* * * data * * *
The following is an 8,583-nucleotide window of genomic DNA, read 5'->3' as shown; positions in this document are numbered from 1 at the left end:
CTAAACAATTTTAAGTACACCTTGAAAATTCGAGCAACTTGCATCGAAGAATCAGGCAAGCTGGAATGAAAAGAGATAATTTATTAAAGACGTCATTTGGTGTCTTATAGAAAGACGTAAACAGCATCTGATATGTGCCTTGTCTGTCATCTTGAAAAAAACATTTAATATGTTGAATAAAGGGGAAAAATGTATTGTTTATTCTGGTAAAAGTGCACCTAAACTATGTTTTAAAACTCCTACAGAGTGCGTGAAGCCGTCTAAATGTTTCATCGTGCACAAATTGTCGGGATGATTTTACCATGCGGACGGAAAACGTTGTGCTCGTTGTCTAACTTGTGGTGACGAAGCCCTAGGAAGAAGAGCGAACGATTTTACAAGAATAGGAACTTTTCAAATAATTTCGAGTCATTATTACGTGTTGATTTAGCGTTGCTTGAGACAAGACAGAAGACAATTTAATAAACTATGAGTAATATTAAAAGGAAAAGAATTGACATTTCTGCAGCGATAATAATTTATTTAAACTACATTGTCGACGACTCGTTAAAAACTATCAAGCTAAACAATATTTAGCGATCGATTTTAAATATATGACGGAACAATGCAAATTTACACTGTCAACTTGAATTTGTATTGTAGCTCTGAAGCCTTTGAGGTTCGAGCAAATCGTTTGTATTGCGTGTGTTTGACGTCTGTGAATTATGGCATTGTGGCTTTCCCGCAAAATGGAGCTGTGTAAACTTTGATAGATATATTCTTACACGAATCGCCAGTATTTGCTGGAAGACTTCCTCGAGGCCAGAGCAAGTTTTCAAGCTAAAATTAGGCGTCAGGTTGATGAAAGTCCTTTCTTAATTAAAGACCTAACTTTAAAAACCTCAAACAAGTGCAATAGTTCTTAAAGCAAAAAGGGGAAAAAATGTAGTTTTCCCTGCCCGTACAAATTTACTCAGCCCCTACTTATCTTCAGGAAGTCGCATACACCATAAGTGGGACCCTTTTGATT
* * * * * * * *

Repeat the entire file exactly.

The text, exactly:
The following is an 8,583-nucleotide window of genomic DNA, read 5'->3' as shown; positions in this document are numbered from 1 at the left end:
CTAAACAATTTTAAGTACACCTTGAAAATTCGAGCAACTTGCATCGAAGAATCAGGCAAGCTGGAATGAAAAGAGATAATTTATTAAAGACGTCATTTGGTGTCTTATAGAAAGACGTAAACAGCATCTGATATGTGCCTTGTCTGTCATCTTGAAAAAAACATTTAATATGTTGAATAAAGGGGAAAAATGTATTGTTTATTCTGGTAAAAGTGCACCTAAACTATGTTTTAAAACTCCTACAGAGTGCGTGAAGCCGTCTAAATGTTTCATCGTGCACAAATTGTCGGGATGATTTTACCATGCGGACGGAAAACGTTGTGCTCGTTGTCTAACTTGTGGTGACGAAGCCCTAGGAAGAAGAGCGAACGATTTTACAAGAATAGGAACTTTTCAAATAATTTCGAGTCATTATTACGTGTTGATTTAGCGTTGCTTGAGACAAGACAGAAGACAATTTAATAAACTATGAGTAATATTAAAAGGAAAAGAATTGACATTTCTGCAGCGATAATAATTTATTTAAACTACATTGTCGACGACTCGTTAAAAACTATCAAGCTAAACAATATTTAGCGATCGATTTTAAATATATGACGGAACAATGCAAATTTACACTGTCAACTTGAATTTGTATTGTAGCTCTGAAGCCTTTGAGGTTCGAGCAAATCGTTTGTATTGCGTGTGTTTGACGTCTGTGAATTATGGCATTGTGGCTTTCCCGCAAAATGGAGCTGTGTAAACTTTGATAGATATATTCTTACACGAATCGCCAGTATTTGCTGGAAGACTTCCTCGAGGCCAGAGCAAGTTTTCAAGCTAAAATTAGGCGTCAGGTTGATGAAAGTCCTTTCTTAATTAAAGACCTAACTTTAAAAACCTCAAACAAGTGCAATAGTTCTTAAAGCAAAAAGGGGAAAAAATGTAGTTTTCCCTGCCCGTACAAATTTACTCAGCCCCTACTTATCTTCAGGAAGTCGCATACACCATAAGTGGGACCCTTTTGATT